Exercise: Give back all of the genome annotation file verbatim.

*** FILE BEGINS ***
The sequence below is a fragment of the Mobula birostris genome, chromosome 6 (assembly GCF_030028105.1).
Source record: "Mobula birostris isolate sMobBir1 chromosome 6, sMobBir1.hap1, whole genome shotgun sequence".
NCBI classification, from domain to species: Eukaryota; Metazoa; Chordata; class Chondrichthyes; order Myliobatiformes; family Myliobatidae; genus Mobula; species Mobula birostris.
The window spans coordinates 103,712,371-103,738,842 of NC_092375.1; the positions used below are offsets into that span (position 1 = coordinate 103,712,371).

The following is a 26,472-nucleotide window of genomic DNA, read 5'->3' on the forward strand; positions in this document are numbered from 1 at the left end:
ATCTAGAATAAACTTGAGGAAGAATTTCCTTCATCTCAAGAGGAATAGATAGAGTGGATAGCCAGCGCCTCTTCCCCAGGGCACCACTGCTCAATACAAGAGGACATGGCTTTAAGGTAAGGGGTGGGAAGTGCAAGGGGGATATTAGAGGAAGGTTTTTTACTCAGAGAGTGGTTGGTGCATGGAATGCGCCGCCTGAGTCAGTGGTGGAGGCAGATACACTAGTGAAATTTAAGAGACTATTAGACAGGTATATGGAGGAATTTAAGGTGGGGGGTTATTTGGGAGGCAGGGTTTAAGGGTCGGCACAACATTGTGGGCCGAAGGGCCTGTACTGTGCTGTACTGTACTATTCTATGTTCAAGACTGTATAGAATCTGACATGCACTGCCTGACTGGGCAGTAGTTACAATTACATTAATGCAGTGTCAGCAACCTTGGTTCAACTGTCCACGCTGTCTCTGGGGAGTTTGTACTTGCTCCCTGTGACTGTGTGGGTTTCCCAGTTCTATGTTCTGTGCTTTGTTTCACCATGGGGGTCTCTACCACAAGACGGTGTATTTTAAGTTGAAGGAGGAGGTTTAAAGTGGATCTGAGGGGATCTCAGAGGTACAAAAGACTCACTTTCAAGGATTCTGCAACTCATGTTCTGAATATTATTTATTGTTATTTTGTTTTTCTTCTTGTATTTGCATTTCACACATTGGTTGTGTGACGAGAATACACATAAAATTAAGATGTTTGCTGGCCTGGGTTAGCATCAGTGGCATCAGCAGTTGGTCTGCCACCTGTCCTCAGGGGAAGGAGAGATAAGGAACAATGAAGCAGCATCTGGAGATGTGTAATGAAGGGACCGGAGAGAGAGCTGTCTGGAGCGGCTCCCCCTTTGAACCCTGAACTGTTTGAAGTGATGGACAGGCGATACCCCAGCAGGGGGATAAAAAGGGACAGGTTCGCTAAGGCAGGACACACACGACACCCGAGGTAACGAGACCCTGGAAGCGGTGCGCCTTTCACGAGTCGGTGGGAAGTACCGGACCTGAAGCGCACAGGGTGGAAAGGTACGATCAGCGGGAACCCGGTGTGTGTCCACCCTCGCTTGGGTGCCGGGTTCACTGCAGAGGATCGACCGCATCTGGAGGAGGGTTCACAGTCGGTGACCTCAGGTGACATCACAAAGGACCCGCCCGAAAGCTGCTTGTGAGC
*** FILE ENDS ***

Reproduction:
The sequence below is a fragment of the Mobula birostris genome, chromosome 6 (assembly GCF_030028105.1).
Source record: "Mobula birostris isolate sMobBir1 chromosome 6, sMobBir1.hap1, whole genome shotgun sequence".
NCBI classification, from domain to species: Eukaryota; Metazoa; Chordata; class Chondrichthyes; order Myliobatiformes; family Myliobatidae; genus Mobula; species Mobula birostris.
The window spans coordinates 103,712,371-103,738,842 of NC_092375.1; the positions used below are offsets into that span (position 1 = coordinate 103,712,371).

The following is a 26,472-nucleotide window of genomic DNA, read 5'->3' on the forward strand; positions in this document are numbered from 1 at the left end:
ATCTAGAATAAACTTGAGGAAGAATTTCCTTCATCTCAAGAGGAATAGATAGAGTGGATAGCCAGCGCCTCTTCCCCAGGGCACCACTGCTCAATACAAGAGGACATGGCTTTAAGGTAAGGGGTGGGAAGTGCAAGGGGGATATTAGAGGAAGGTTTTTTACTCAGAGAGTGGTTGGTGCATGGAATGCGCCGCCTGAGTCAGTGGTGGAGGCAGATACACTAGTGAAATTTAAGAGACTATTAGACAGGTATATGGAGGAATTTAAGGTGGGGGGTTATTTGGGAGGCAGGGTTTAAGGGTCGGCACAACATTGTGGGCCGAAGGGCCTGTACTGTGCTGTACTGTACTATTCTATGTTCAAGACTGTATAGAATCTGACATGCACTGCCTGACTGGGCAGTAGTTACAATTACATTAATGCAGTGTCAGCAACCTTGGTTCAACTGTCCACGCTGTCTCTGGGGAGTTTGTACTTGCTCCCTGTGACTGTGTGGGTTTCCCAGTTCTATGTTCTGTGCTTTGTTTCACCATGGGGGTCTCTACCACAAGACGGTGTATTTTAAGTTGAAGGAGGAGGTTTAAAGTGGATCTGAGGGGATCTCAGAGGTACAAAAGACTCACTTTCAAGGATTCTGCAACTCATGTTCTGAATATTATTTATTGTTATTTTGTTTTTCTTCTTGTATTTGCATTTCACACATTGGTTGTGTGACGAGAATACACATAAAATTAAGATGTTTGCTGGCCTGGGTTAGCATCAGTGGCATCAGCAGTTGGTCTGCCACCTGTCCTCAGGGGAAGGAGAGATAAGGAACAATGAAGCAGCATCTGGAGATGTGTAATGAAGGGACCGGAGAGAGAGCTGTCTGGAGCGGCTCCCCCTTTGAACCCTGAACTGTTTGAAGTGATGGACAGGCGATACCCCAGCAGGGGGATAAAAAGGGACAGGTTCGCTAAGGCAGGACACACACGACACCCGAGGTAACGAGACCCTGGAAGCGGTGCGCCTTTCACGAGTCGGTGGGAAGTACCGGACCTGAAGCGCACAGGGTGGAAAGGTACGATCAGCGGGAACCCGGTGTGTGTCCACCCTCGCTTGGGTGCCGGGTTCACTGCAGAGGATCGACCGCATCTGGAGGAGGGTTCACAGTCGGTGACCTCAGGTGACATCACAAAGGACCCGCCCGAAAGCTGCTTGTGAGC